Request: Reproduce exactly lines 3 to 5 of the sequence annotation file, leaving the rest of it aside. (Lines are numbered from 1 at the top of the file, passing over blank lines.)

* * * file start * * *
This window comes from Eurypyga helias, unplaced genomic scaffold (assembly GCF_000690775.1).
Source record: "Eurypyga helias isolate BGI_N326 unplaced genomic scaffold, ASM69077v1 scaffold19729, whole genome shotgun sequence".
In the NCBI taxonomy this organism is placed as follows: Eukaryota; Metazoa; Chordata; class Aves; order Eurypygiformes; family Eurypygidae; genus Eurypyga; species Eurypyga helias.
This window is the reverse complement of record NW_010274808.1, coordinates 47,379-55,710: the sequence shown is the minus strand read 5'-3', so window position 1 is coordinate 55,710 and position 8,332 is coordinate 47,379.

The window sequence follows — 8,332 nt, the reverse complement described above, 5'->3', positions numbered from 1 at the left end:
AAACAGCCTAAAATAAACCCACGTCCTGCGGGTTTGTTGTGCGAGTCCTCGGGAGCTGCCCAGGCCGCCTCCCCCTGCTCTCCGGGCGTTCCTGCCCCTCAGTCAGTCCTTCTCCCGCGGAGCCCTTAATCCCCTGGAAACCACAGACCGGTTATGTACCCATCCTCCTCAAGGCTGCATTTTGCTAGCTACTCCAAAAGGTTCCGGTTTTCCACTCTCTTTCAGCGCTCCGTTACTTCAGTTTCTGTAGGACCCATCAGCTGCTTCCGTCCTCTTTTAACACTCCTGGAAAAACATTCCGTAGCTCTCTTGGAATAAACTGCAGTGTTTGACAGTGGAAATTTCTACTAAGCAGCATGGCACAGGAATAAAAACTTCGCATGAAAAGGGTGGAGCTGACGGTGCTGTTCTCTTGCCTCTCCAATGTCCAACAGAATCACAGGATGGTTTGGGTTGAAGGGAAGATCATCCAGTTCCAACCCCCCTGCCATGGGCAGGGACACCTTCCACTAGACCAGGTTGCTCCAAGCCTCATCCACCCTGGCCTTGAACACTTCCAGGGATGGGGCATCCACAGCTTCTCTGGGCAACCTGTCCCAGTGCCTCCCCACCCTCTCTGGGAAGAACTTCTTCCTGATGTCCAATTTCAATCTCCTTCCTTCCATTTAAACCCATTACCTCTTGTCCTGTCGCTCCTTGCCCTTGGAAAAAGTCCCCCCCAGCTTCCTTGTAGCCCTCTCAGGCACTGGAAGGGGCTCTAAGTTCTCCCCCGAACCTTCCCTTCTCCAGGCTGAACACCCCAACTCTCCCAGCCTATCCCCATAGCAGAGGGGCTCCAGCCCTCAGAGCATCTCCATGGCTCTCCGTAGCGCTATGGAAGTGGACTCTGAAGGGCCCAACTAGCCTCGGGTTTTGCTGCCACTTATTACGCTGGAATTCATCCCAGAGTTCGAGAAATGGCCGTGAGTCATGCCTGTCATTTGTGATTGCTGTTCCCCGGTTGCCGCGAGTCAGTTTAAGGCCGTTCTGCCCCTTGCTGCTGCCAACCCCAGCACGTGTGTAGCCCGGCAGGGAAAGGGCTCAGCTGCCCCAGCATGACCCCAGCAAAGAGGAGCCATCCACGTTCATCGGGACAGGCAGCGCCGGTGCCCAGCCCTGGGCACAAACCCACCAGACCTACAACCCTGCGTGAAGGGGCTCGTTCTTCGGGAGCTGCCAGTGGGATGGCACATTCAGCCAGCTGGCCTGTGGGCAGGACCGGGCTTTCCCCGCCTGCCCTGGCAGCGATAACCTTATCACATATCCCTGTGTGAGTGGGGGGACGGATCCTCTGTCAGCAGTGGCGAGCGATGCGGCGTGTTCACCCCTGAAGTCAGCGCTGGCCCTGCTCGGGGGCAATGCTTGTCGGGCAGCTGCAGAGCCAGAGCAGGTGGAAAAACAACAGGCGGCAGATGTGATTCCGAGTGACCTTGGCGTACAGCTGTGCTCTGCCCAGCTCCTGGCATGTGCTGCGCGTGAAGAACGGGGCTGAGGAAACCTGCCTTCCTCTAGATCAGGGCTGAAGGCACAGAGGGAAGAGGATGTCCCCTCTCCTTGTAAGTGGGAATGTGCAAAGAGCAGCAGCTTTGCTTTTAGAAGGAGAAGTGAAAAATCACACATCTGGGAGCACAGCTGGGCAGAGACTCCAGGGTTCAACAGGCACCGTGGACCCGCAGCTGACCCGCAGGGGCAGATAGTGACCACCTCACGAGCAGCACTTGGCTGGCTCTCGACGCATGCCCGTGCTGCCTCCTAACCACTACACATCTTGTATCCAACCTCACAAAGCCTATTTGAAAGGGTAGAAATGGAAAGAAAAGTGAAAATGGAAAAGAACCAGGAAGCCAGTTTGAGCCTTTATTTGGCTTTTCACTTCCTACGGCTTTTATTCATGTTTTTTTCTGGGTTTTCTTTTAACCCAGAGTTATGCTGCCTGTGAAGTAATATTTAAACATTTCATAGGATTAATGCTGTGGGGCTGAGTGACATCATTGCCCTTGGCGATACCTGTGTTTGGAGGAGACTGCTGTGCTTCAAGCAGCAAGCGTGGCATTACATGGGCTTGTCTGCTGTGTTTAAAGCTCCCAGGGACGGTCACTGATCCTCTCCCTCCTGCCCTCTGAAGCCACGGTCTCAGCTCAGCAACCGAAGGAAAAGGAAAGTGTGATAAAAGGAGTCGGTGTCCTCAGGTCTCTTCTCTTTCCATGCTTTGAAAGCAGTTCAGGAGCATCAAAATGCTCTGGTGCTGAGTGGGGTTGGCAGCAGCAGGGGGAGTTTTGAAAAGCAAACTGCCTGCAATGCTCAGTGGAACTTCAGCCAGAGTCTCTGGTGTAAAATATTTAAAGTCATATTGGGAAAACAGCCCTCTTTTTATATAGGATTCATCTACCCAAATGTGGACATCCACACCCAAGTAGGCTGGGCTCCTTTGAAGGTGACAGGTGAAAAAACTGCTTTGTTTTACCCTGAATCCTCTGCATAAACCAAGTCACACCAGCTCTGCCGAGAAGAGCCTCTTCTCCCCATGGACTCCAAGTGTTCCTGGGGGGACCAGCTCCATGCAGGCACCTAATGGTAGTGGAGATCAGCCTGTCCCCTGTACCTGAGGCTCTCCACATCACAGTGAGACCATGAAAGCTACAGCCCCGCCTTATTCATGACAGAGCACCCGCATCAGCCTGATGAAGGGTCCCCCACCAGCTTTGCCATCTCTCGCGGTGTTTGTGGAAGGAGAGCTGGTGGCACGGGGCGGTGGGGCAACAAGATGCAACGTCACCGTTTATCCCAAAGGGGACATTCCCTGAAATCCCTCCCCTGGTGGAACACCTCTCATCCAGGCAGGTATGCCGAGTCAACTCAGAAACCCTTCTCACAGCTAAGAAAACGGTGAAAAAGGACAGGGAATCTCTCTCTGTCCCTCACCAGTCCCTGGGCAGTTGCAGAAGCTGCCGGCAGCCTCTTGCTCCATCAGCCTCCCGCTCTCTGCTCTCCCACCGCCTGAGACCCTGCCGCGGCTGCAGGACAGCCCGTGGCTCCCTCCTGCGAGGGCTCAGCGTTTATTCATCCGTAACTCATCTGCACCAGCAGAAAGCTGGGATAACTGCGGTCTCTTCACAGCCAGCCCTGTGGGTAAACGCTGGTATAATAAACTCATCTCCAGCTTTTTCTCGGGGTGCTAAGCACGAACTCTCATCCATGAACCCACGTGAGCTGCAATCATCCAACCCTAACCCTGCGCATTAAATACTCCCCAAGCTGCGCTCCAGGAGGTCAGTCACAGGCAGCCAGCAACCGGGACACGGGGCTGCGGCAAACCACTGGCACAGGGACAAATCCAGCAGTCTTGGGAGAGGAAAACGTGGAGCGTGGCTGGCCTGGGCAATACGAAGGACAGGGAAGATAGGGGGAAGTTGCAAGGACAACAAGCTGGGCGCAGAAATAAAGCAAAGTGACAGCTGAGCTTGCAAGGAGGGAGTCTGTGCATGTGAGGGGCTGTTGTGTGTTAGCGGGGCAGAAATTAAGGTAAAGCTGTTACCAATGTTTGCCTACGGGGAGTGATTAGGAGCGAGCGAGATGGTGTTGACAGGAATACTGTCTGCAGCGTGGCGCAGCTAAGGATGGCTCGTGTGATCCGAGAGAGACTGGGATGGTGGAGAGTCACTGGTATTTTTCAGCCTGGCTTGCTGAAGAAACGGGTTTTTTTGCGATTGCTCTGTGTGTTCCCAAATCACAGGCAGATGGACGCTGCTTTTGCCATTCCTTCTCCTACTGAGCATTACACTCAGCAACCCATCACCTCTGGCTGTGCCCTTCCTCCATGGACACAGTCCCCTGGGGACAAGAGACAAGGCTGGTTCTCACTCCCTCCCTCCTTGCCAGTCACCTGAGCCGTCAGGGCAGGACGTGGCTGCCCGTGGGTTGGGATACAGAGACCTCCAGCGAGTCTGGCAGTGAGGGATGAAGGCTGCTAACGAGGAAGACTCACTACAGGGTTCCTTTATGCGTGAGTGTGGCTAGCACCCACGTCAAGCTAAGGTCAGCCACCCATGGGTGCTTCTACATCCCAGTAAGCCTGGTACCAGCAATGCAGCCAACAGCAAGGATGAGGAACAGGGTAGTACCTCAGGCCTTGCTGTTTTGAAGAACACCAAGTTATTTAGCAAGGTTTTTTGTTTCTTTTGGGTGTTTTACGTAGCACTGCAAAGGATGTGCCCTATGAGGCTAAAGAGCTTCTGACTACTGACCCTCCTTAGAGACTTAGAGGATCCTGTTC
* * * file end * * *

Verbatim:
In the NCBI taxonomy this organism is placed as follows: Eukaryota; Metazoa; Chordata; class Aves; order Eurypygiformes; family Eurypygidae; genus Eurypyga; species Eurypyga helias.
This window is the reverse complement of record NW_010274808.1, coordinates 47,379-55,710: the sequence shown is the minus strand read 5'-3', so window position 1 is coordinate 55,710 and position 8,332 is coordinate 47,379.

The window sequence follows — 8,332 nt, the reverse complement described above, 5'->3', positions numbered from 1 at the left end: